VS Code Finally Gets Multi-Root Workspaces
Visual Studio Code development is marching on to its steady monthly release cadence, knocking off user feature requests one by one, with multi-root workspaces topping the latest iteration.
Nearly two years after the feature was requested, it's now enabled by default in the stable release of Visual Studio Code 1.18.
Multi-root workspaces let developers group a set of disparate project folders into one workspace, instead of having to work with files and folders residing only in a single root folder. This provides a variety of advantages and use cases, such as working on multiple projects at the same time -- say a project's documentation and its source code repositories -- and keeping everything in sync.
"It's the moment you've all been waiting for, the most sought-after feature is finally hitting stable," Microsoft's Brian Clark said in a video. He demonstrated the feature's use, showing how a developer working on an Angular project can easily add the folder for an API project that supports the Angular project's UI. That creates a workspace showing the root folders of both projects. After folders have been added, the workspace can be named and saved and developers can switch back and forth among workspaces through a variety of UI interactions.
As Clark said, developers have been indeed been waiting for the feature, as it was first proposed in November 2015 with an issue titled "Add support for opening multiple project folders in same window" that said: "Right now it doesn't seem possible to opening multiple project folders in the same window which imho is a bit constraining. If you are working on modular modern projects it's a must have to be productive."
That issue garnered 377 comments, one of them from Microsoft's Daniel Imms explaining why it took so long. "It's taking so long because this feature is not our only responsibility and the work involved in making multi-root happen is quite immense," he said in May. "We do not want to rush out with a poorly thought out solution so we're taking our time and really thinking through the potential problems and implications with how this will affect each component. It'll come when it's ready."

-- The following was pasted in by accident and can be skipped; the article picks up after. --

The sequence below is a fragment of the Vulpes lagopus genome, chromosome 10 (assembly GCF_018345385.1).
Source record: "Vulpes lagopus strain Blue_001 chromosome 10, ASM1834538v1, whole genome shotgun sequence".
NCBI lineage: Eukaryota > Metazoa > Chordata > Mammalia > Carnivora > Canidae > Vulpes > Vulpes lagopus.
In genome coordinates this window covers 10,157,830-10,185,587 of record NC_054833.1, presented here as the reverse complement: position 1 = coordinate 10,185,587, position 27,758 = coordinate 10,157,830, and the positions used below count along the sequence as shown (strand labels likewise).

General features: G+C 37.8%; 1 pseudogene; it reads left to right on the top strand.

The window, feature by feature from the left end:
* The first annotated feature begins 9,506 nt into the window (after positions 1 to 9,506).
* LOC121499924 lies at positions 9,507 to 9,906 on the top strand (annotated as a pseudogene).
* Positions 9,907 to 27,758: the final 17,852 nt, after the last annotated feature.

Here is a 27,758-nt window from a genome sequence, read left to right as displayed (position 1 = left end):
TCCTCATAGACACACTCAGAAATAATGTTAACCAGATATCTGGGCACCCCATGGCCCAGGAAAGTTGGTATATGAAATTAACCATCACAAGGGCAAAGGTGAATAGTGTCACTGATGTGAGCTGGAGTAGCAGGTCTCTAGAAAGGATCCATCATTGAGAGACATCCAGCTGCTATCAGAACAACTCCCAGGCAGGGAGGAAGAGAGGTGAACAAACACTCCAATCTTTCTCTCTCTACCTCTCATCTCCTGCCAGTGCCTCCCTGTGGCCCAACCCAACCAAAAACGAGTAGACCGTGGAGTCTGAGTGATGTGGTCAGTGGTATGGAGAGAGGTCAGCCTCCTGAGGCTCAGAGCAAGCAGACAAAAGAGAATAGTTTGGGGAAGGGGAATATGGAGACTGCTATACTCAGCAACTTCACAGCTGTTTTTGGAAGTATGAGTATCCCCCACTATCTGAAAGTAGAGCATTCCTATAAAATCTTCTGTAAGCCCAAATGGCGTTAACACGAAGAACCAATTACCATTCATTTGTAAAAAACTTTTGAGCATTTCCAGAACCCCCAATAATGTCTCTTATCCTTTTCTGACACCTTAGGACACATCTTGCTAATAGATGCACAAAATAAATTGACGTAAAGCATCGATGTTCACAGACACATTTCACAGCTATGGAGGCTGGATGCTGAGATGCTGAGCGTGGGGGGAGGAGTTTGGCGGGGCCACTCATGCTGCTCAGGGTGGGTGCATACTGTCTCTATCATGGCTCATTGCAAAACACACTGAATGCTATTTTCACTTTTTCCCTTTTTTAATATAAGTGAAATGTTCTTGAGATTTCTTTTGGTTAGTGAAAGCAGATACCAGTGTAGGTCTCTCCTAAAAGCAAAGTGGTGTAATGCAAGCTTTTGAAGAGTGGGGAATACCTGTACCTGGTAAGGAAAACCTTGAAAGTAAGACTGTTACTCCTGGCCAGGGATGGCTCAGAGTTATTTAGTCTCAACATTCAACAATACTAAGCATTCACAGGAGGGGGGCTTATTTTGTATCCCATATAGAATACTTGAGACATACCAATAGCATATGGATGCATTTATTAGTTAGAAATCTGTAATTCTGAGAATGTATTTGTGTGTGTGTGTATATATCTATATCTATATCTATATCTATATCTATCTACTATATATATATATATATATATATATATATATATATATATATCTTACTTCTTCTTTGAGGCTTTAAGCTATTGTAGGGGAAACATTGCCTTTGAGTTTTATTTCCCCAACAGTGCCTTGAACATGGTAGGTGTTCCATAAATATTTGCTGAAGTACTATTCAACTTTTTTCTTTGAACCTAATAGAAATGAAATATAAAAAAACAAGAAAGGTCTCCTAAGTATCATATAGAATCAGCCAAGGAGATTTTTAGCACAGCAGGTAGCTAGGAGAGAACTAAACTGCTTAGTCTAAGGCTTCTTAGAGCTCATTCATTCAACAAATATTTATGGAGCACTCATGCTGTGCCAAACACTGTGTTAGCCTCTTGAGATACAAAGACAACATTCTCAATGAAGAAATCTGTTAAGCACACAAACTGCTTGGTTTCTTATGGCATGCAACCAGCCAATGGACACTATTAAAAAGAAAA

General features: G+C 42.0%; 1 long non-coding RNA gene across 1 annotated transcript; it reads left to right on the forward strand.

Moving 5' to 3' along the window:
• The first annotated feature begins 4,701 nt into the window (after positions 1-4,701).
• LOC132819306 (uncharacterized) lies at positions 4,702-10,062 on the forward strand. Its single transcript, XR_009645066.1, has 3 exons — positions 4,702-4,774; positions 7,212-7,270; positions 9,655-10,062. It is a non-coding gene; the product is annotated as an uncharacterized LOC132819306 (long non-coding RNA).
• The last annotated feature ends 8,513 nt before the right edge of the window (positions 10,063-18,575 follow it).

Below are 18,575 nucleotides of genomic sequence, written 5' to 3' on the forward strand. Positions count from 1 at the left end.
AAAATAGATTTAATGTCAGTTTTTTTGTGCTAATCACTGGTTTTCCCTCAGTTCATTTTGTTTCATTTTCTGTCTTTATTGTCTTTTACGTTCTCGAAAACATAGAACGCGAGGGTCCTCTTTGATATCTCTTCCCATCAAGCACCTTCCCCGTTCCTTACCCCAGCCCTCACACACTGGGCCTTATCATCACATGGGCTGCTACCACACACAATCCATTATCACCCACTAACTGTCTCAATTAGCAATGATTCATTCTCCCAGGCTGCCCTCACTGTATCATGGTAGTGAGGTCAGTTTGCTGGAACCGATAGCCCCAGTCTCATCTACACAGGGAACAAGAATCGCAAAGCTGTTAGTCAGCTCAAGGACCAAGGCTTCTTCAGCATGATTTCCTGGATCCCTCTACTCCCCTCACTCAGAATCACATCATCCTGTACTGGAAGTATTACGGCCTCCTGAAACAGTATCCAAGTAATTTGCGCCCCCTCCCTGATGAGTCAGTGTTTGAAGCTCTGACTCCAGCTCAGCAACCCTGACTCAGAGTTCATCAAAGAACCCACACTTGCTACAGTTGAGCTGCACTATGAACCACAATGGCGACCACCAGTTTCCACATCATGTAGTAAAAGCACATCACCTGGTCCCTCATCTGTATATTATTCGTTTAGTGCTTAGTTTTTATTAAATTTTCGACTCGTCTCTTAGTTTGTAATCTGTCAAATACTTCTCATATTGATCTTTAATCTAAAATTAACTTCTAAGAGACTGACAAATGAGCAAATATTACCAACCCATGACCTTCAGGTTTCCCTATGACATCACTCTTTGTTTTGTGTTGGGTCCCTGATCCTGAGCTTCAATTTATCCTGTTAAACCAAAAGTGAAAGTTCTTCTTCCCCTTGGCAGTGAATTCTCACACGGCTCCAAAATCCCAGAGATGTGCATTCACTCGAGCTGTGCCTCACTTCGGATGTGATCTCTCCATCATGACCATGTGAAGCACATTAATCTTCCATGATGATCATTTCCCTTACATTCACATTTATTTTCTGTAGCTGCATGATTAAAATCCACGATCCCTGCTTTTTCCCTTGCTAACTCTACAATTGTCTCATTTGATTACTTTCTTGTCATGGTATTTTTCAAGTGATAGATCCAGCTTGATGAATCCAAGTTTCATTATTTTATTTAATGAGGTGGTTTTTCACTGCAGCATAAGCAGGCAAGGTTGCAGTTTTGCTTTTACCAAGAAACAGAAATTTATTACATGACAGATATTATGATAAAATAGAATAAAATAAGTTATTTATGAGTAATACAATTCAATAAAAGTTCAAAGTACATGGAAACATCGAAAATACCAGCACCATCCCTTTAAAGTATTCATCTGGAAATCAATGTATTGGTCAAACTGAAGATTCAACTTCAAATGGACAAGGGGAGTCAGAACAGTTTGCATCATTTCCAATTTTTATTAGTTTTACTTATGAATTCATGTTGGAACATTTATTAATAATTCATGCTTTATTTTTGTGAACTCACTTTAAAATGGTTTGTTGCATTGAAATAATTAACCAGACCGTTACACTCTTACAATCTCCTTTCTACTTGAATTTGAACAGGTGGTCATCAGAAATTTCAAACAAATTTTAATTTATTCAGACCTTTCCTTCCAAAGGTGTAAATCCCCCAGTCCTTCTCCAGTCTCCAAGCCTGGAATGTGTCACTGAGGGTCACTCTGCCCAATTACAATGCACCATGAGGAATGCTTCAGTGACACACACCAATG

His post serves to illustrate some of the many complicated details that a programming team must consider when users ask for a new feature and then wonder why it isn't soon implemented. One of the considerations is working with other moving parts, such as getting VS Code extension authors on board. Details on how to adopt multi-root workspace APIs when creating extensions are available here.
Another popular feature request -- showing Git status in File Explorer -- was also addressed in the October release. Also posted in 2015, this request sought Atom-like functionality in which new files, modified files and ignored files are identified by different colors.
Now, the VS Code File Explorer shows modified, added, conflicting and ignored files in different colors and with different badges.
Fulfilling yet another popular user request, VS Code panels can now configurable, letting them be displayed in a vertical layout, for example.
Other new features were also prompted by user feature requests, not the least of which (or actually maybe the least of which) is reverting the color of the VS Code logo back to blue after a vociferous developer backlash followed Microsoft's attempt to make it orange.
Other changes to VS Code 1.18 include:
In case you're wondering, Microsoft detailed future plans for VS Code in a roadmap.
Also in case you're wondering, the No. 1 feature request for VS Code (at least when measured by the number of "thumbs up" votes) concerns updating extensions that are installed, removed or disabled without restarting the editor.
When measured by the number of comments, the top outstanding issue is "Add VCS Subversion Support," also posted in November 2015.
David Ramel is the editor of Visual Studio Magazine.